Iai is an old form (Koryu Budo) of Japanese martial arts that involves engaging an opponent by rapidly drawing the sword from its sheath. Rather than squaring off with swords already drawn (as in Kendo) opponents presume to begin the duel with their swords still sheathed. This type of training requires the practitioner to develop impeccable focus and flawless timing. The kata in Iai are a series of movements beginning with the recognition of the opponent, followed by the placing the hands on the hilt of the sword and loosening it from the sheath in preparation for the draw. After assessing the number of opponents and their positions, they are cut down, and finally the sword is re-sheathed. Because of this unique quality of Iai, real swords are used for kata training. Iai-To (unsharpened practice swords) that have the same structure and weight of real swords may also be used.
In addition, in order to learn how to properly measure the distance to an opponent, as well as how to read their breathing, students pair up and do “kumitachi” (paired swords) training.
More importantly however, it is said that even though many people know that iai involves drawing the sword, ordinary iai is simply about relating to people. If one stands opposed to someone, their iai with their opponent will crumble and they will become enemies. Iai is inherent in the courteous individual who is mild-mannered and non-confrontational. The iai practitioner greatly values working towards constant self improvement through defeat of the adversary within themselves and the development of a calm, unwavering mind.
In iai training, because there is no actual opponent (kata training is done on one’s own), it becomes easy to merely draw, cut, and resheath the sword in an aesthetically pleasing way. This is where iai practitioners must be careful most of all. Actually cutting down an opponent demands true determination, or spirit (kisei or kihaku in Japanese), along with a refined presence (ki-in). This cannot be achieved overnight. It is necessary to train in the kata, make the techniques apart of oneself, and spend many long years training until the sword of the mind can be drawn. Expressing a true determined spirit and refined presence through one’s appearance is the result of properly training the mind and body. Endowed with this spirit and presence, victory or defeat can be decided even without drawing the sword.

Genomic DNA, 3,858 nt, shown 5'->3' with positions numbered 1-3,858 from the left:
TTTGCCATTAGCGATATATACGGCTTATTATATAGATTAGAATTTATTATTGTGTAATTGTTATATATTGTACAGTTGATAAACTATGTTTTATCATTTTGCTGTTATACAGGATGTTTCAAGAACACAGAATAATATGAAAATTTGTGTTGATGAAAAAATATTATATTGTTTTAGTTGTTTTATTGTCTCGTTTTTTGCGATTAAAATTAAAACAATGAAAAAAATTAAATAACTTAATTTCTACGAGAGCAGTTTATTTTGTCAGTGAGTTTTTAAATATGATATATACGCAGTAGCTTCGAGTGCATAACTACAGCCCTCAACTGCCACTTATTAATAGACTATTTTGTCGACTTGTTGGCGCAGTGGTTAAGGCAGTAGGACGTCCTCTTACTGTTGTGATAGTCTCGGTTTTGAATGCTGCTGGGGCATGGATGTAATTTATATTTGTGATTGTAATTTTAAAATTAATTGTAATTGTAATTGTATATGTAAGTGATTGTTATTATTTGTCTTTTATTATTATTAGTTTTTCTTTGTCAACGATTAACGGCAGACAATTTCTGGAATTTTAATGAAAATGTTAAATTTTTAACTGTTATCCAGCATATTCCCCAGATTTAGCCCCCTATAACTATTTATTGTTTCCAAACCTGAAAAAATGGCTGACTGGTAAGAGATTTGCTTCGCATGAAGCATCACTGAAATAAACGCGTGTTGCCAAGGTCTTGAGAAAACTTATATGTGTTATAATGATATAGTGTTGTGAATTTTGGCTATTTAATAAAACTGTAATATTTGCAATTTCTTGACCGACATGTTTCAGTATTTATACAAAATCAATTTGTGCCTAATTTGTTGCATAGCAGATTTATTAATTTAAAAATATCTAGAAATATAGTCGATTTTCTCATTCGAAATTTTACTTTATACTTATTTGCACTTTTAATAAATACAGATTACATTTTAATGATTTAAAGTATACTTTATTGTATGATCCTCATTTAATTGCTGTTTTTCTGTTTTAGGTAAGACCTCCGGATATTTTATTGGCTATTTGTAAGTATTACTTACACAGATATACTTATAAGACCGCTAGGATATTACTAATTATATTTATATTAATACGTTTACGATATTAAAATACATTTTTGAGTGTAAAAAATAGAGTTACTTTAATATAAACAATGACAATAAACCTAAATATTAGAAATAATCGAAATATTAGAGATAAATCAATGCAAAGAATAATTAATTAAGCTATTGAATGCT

MEISHI HA MUGAI-RYU IAIHYODO
SOKE (FOUNDER) Niina Gyokudo, 9th Dan, Hanshi, Mugai Shinden Mugai Ryu Iaihyodo Meishi-Ha.
US SHIBUCHO (US Director) Tony Alvarez, 7th Dan, Shihan, Kyoshi, Menkyo (Santa Ana, CA)
EAST COAST DOJOCHO (Dojo Director, Study Groups Leader)Robert Rivers, 6th Dan, Shihan, (Brentwood, CA.)
Rivers Sensei directs all instruction for Meishi-ha Mugai-Ryu Iaihyodo study groups throughout the Southeastern United States including:
Shin Dojo: Wes Brown. Stafford, VA.
Leonardo Rivera. Norfolk, VA.
Ron Davis. Lexington, SC.
Chris Jones. Griffin, GA.
John Felton. Newport News, VA.
Scott Sprouse. Virginia Beach, VA.
Garry Parker. Columbus, GA.
Kevin Bonner. Biloxi, MS.
For more detailed information on the History, lineage, and founder of Mugai-Ryu, please click on the Official Mugai-Ryu Japanese HQ website at http://www.mugai.or.jp/english/index.html